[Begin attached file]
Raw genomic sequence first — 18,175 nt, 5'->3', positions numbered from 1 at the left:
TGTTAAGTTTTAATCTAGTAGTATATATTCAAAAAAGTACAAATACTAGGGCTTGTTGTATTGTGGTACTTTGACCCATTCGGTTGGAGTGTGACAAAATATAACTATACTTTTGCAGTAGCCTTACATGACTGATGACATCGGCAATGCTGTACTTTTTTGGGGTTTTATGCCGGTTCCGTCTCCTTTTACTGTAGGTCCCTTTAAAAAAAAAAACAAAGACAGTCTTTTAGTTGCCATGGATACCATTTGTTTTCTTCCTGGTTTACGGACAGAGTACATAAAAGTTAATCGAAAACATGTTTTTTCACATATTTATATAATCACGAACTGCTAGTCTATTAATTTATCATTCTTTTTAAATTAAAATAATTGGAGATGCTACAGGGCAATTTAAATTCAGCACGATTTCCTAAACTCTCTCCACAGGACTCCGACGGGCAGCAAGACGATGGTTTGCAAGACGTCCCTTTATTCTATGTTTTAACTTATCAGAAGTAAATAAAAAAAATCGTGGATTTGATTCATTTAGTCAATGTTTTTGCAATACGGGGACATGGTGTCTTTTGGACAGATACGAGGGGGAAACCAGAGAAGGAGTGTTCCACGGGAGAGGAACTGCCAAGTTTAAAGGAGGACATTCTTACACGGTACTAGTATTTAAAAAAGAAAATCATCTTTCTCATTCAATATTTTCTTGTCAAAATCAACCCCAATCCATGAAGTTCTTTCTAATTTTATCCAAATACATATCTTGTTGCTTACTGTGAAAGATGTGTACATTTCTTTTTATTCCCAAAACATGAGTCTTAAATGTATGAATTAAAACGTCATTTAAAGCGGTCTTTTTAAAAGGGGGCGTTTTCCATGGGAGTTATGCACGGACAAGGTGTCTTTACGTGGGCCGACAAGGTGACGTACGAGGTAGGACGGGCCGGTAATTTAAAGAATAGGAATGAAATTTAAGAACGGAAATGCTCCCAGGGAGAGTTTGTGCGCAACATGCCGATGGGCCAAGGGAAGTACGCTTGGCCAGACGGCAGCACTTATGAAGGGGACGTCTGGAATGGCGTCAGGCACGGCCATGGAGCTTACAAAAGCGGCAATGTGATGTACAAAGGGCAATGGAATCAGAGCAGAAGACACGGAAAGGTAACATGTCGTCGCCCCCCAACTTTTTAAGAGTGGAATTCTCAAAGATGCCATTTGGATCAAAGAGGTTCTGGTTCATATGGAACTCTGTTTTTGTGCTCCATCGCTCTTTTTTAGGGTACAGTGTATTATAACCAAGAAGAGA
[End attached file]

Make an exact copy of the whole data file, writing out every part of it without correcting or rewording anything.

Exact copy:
Raw genomic sequence first — 18,175 nt, 5'->3', positions numbered from 1 at the left:
TGTTAAGTTTTAATCTAGTAGTATATATTCAAAAAAGTACAAATACTAGGGCTTGTTGTATTGTGGTACTTTGACCCATTCGGTTGGAGTGTGACAAAATATAACTATACTTTTGCAGTAGCCTTACATGACTGATGACATCGGCAATGCTGTACTTTTTTGGGGTTTTATGCCGGTTCCGTCTCCTTTTACTGTAGGTCCCTTTAAAAAAAAAAACAAAGACAGTCTTTTAGTTGCCATGGATACCATTTGTTTTCTTCCTGGTTTACGGACAGAGTACATAAAAGTTAATCGAAAACATGTTTTTTCACATATTTATATAATCACGAACTGCTAGTCTATTAATTTATCATTCTTTTTAAATTAAAATAATTGGAGATGCTACAGGGCAATTTAAATTCAGCACGATTTCCTAAACTCTCTCCACAGGACTCCGACGGGCAGCAAGACGATGGTTTGCAAGACGTCCCTTTATTCTATGTTTTAACTTATCAGAAGTAAATAAAAAAAATCGTGGATTTGATTCATTTAGTCAATGTTTTTGCAATACGGGGACATGGTGTCTTTTGGACAGATACGAGGGGGAAACCAGAGAAGGAGTGTTCCACGGGAGAGGAACTGCCAAGTTTAAAGGAGGACATTCTTACACGGTACTAGTATTTAAAAAAGAAAATCATCTTTCTCATTCAATATTTTCTTGTCAAAATCAACCCCAATCCATGAAGTTCTTTCTAATTTTATCCAAATACATATCTTGTTGCTTACTGTGAAAGATGTGTACATTTCTTTTTATTCCCAAAACATGAGTCTTAAATGTATGAATTAAAACGTCATTTAAAGCGGTCTTTTTAAAAGGGGGCGTTTTCCATGGGAGTTATGCACGGACAAGGTGTCTTTACGTGGGCCGACAAGGTGACGTACGAGGTAGGACGGGCCGGTAATTTAAAGAATAGGAATGAAATTTAAGAACGGAAATGCTCCCAGGGAGAGTTTGTGCGCAACATGCCGATGGGCCAAGGGAAGTACGCTTGGCCAGACGGCAGCACTTATGAAGGGGACGTCTGGAATGGCGTCAGGCACGGCCATGGAGCTTACAAAAGCGGCAATGTGATGTACAAAGGGCAATGGAATCAGAGCAGAAGACACGGAAAGGTAACATGTCGTCGCCCCCCAACTTTTTAAGAGTGGAATTCTCAAAGATGCCATTTGGATCAAAGAGGTTCTGGTTCATATGGAACTCTGTTTTTGTGCTCCATCGCTCTTTTTTAGGGTACAGTGTATTATAACCAAGAAGAGA